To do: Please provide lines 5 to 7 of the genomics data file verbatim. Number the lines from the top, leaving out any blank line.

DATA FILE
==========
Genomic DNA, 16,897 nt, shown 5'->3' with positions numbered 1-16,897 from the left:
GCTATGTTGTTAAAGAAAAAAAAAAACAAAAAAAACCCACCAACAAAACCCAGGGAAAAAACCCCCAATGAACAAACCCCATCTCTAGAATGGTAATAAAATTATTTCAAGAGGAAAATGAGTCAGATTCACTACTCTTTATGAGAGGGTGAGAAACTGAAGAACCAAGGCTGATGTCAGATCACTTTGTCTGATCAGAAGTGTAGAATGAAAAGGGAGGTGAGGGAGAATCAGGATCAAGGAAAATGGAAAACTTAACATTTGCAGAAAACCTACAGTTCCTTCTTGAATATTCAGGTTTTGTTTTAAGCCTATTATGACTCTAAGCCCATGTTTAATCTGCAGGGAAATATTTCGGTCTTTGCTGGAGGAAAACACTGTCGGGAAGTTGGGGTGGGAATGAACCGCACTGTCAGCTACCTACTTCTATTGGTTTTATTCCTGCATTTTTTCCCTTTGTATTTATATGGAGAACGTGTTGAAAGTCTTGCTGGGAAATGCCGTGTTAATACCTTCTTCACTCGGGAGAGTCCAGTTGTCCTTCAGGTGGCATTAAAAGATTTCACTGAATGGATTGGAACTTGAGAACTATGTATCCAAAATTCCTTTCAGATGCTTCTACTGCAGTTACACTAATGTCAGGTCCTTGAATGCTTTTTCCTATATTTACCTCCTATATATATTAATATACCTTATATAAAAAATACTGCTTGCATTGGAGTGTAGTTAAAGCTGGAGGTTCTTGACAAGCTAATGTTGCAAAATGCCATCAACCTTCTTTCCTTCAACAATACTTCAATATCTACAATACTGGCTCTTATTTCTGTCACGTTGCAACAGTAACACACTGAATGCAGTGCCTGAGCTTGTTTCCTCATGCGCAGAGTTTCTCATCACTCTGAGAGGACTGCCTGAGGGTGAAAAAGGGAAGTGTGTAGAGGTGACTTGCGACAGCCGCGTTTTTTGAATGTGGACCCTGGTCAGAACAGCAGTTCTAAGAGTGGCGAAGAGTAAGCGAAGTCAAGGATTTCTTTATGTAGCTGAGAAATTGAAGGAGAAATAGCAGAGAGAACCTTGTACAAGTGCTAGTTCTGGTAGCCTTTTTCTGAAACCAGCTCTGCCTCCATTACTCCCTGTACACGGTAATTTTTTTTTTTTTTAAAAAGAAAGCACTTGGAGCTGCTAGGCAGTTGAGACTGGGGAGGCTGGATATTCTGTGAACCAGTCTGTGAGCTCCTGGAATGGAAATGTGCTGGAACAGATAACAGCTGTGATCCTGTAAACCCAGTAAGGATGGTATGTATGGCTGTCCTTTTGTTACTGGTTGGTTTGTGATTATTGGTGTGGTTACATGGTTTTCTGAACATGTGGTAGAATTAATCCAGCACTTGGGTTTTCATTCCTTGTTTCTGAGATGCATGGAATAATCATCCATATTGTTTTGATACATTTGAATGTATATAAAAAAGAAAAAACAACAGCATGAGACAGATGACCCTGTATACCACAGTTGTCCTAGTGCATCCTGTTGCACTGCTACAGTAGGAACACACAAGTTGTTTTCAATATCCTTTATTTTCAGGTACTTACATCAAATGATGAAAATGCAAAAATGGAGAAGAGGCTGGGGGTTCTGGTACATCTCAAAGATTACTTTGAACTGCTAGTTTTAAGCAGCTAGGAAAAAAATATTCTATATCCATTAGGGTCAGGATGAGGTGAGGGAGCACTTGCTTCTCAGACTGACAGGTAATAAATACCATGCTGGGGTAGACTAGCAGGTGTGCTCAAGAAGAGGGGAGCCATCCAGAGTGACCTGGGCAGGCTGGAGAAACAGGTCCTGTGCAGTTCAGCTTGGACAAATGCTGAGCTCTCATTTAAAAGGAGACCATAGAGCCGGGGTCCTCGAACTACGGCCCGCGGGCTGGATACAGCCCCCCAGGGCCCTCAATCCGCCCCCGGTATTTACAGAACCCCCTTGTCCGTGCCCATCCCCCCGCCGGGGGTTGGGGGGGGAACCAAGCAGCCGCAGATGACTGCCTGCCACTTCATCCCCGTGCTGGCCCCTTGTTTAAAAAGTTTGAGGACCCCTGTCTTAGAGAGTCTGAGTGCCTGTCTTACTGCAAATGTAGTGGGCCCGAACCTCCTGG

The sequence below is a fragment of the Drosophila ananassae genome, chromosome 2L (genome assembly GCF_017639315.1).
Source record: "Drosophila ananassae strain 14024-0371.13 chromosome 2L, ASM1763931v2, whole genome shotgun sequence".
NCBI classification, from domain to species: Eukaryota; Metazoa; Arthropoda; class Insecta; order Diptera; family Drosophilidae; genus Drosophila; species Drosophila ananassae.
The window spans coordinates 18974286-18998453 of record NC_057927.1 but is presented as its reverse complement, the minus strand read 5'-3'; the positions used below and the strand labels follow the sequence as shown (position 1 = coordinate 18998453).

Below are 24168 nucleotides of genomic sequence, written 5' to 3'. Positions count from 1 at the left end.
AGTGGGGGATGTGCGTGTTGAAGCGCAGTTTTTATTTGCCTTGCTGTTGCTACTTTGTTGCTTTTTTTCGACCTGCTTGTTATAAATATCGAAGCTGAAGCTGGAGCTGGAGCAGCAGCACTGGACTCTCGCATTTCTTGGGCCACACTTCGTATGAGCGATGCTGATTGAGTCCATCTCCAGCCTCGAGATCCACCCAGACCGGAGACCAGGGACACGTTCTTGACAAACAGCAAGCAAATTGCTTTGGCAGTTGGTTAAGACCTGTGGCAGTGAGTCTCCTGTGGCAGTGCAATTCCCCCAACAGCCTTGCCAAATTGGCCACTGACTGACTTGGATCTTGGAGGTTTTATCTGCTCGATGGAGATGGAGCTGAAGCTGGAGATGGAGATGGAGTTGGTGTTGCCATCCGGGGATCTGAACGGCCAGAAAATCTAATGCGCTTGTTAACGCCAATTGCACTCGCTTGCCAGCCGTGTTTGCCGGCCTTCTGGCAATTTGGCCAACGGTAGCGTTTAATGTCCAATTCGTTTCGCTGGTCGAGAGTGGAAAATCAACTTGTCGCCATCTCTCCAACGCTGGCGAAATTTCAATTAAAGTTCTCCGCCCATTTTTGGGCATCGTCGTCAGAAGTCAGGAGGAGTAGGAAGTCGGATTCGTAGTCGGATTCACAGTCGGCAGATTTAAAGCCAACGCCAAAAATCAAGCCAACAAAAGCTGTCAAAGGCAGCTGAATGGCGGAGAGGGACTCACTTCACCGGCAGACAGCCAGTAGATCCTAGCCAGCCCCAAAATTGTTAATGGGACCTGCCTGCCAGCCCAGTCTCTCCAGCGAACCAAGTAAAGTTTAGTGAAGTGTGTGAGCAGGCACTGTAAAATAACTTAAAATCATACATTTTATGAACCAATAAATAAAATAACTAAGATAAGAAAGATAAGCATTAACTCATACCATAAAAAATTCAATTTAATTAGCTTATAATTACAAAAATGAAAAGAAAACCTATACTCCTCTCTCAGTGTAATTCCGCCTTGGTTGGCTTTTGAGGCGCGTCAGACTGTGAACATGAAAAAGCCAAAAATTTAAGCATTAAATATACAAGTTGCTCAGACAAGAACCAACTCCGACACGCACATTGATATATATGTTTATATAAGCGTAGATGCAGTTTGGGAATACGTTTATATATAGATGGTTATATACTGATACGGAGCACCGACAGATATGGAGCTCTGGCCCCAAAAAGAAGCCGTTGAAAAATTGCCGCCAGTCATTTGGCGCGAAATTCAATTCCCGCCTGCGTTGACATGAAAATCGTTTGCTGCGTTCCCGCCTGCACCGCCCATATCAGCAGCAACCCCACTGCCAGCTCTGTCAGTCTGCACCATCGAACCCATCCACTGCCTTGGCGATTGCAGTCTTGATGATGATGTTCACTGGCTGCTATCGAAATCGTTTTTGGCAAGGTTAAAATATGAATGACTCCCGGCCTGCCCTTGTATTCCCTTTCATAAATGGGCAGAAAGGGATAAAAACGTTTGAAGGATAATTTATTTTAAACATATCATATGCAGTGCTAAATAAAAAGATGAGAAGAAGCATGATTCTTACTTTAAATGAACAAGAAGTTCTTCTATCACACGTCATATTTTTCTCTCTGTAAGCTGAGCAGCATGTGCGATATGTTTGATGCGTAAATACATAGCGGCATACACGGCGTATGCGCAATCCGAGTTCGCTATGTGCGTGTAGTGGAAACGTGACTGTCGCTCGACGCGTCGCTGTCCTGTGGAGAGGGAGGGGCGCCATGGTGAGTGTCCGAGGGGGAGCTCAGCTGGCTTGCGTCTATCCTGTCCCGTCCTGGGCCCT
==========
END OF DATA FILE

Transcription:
NCBI classification, from domain to species: Eukaryota; Metazoa; Arthropoda; class Insecta; order Diptera; family Drosophilidae; genus Drosophila; species Drosophila ananassae.
The window spans coordinates 18974286-18998453 of record NC_057927.1 but is presented as its reverse complement, the minus strand read 5'-3'; the positions used below and the strand labels follow the sequence as shown (position 1 = coordinate 18998453).

Below are 24168 nucleotides of genomic sequence, written 5' to 3'. Positions count from 1 at the left end.